TOO-E from Teekay Offshore Partners (TOO) is the company’s third preferred stock currently trading and its first issue since April 2015. Founded in 2006 and headquartered in Bermuda, Teekay provides a variety of shipping and related services to the offshore oil industry. Interestingly, while interest rates have been going down for several years, the dividend rate that Teekay has had to offer on its three preferred stock issues since TOO-A was introduced in 2013 have gone up (7.25 percent for Series A in April 2013, 8.50 percent for its Series B in April 2015 and 8.875 percent from its Series C offered on January 16). TOO-E’s 8.875 percent dividend is fixed until its February 15, 2025 call date, then the rate will float based on the 3-month LIBOR plus 6.407 percent.

CTMMF/CMRE-E is from Costamare Inc. (CMRE), a container shipping company with 69 ships. Costamare was founded in 1974 and is headquartered in Monaco. CTMMF/CMRE-E offers a fixed dividend rate of 8.875 percent. Costamare now has four preferred stocks trading, with the oldest (CMRE-B) becoming redeemable in August of this year.


SRE-A from Sempra Energy (SRE) is January’s only convertible preferred stock. There are two types of convertible preferred stock – mandatory convertibles, where the shares will be converted to some number of shares of the issuer’s common stock on a specific date and optionally convertibles, where shareholders have the option to convert their shares to the issuer’s common stock (or not). The various conversion ratios, limitations, timing and conditions are spelled out in the security’s prospectus. SRE-A is a mandatory convertible preferred stock, the proceeds from which are being used toward SRE’s acquisition of Texas-based Energy Future Holdings Corporation. Southern California Gas is a subsidiary of Pacific Enterprises which, in turn, is a subsidiary of Sempra Energy. Sempra has three preferred stocks trading, the other two being issued by Southern California Gas many years ago. SRE-A has a somewhat unusual par value of $100 per share.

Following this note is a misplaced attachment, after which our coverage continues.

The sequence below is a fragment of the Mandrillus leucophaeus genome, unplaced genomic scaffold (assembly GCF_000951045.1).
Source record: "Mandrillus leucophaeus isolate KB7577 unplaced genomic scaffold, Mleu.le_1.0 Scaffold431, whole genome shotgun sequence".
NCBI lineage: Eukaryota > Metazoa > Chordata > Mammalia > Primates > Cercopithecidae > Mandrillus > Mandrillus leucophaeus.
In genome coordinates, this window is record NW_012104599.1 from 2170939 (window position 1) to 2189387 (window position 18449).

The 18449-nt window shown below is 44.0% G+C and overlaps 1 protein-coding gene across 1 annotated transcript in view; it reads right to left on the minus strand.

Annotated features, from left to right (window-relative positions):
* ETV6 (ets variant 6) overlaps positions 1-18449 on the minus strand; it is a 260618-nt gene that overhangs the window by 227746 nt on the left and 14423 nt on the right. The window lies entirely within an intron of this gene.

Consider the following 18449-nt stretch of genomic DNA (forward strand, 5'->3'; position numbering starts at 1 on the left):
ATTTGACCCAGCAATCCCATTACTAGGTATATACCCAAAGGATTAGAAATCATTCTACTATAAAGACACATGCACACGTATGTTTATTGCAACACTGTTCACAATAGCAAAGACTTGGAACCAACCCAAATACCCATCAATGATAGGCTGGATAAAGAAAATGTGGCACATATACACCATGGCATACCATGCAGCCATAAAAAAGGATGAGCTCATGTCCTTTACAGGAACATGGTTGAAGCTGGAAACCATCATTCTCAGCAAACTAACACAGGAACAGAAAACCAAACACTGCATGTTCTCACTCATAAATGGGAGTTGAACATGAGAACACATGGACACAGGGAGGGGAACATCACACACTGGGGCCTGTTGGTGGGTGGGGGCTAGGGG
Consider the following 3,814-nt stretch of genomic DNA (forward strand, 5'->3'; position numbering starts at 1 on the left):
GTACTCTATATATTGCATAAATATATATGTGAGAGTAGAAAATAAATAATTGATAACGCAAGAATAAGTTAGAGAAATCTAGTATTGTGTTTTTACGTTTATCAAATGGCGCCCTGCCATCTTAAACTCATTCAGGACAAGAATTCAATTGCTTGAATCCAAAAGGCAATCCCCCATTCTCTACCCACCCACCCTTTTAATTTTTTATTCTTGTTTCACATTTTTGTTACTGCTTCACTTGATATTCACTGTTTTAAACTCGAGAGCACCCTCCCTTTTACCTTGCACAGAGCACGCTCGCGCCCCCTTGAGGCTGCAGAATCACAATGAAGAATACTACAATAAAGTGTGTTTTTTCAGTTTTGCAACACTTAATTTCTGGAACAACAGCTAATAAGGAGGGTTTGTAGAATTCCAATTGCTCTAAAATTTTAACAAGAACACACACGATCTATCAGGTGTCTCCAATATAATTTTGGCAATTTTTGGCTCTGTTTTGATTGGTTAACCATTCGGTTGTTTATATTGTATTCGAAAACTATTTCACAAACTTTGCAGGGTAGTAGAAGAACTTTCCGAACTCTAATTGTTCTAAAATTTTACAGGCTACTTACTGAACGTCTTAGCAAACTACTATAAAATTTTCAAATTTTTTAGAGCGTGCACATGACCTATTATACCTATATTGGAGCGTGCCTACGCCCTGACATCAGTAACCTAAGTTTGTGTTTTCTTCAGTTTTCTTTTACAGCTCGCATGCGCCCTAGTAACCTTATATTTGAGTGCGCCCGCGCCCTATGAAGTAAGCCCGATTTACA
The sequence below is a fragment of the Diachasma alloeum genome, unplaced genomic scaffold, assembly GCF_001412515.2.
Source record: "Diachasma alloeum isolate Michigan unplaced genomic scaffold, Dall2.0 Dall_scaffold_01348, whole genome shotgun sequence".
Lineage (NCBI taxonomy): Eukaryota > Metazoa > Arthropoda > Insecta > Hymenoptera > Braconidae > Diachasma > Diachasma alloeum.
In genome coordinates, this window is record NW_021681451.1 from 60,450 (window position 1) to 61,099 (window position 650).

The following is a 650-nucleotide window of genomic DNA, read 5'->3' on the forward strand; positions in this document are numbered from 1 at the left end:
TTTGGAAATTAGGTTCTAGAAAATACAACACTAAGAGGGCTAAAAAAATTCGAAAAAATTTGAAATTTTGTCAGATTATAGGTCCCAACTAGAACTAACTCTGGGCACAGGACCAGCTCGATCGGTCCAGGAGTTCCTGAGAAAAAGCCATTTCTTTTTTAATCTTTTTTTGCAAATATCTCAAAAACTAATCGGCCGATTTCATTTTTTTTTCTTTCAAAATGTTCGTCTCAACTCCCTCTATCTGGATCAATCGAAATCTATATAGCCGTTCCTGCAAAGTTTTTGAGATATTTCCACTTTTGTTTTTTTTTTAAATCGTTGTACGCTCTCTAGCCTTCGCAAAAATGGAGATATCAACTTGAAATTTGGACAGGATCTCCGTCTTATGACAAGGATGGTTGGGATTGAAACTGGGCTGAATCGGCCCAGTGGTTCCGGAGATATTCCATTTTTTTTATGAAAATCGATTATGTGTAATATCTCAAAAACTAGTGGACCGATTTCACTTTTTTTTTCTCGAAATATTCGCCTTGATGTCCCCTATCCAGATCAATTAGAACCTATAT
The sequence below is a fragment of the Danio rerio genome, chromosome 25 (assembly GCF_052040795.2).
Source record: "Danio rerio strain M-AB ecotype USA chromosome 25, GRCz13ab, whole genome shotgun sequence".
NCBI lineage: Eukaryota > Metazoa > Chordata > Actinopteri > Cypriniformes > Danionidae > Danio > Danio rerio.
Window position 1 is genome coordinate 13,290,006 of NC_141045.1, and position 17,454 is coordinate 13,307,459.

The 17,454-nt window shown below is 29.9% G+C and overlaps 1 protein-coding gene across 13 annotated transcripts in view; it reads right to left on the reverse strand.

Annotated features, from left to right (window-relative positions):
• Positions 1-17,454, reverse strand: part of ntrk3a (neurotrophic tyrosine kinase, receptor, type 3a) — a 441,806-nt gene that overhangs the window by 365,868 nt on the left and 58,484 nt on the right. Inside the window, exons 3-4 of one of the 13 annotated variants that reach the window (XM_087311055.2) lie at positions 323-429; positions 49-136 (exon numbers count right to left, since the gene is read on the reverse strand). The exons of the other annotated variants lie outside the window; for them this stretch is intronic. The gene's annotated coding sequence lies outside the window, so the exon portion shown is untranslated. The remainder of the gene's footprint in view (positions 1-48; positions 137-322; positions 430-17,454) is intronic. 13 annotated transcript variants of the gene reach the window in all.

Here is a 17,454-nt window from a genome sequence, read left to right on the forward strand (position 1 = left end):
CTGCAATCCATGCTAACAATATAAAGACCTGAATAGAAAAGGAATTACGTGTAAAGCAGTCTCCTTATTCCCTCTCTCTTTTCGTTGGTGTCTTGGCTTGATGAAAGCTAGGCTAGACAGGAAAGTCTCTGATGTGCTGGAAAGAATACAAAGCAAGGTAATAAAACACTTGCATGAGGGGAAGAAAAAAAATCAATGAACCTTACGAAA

Business Development Corporation

GECCM is an Exchange-Traded Debt Security from Great Elm Capital (GECC). ETDS’ are bonds recorded on the company’s books as debt (rather than as equity, as in the case of preferred stock). As debt, the obligation to pay the interest on these bonds is cumulative. As bonds, ETDS’ are often seen as having lower risk than the same company’s preferred stock shares. ETDS are very similar to preferred stocks and are often listed on brokerage statements as such. GECCM is Great Elm’s second income security, both of which have been issued within the last four months.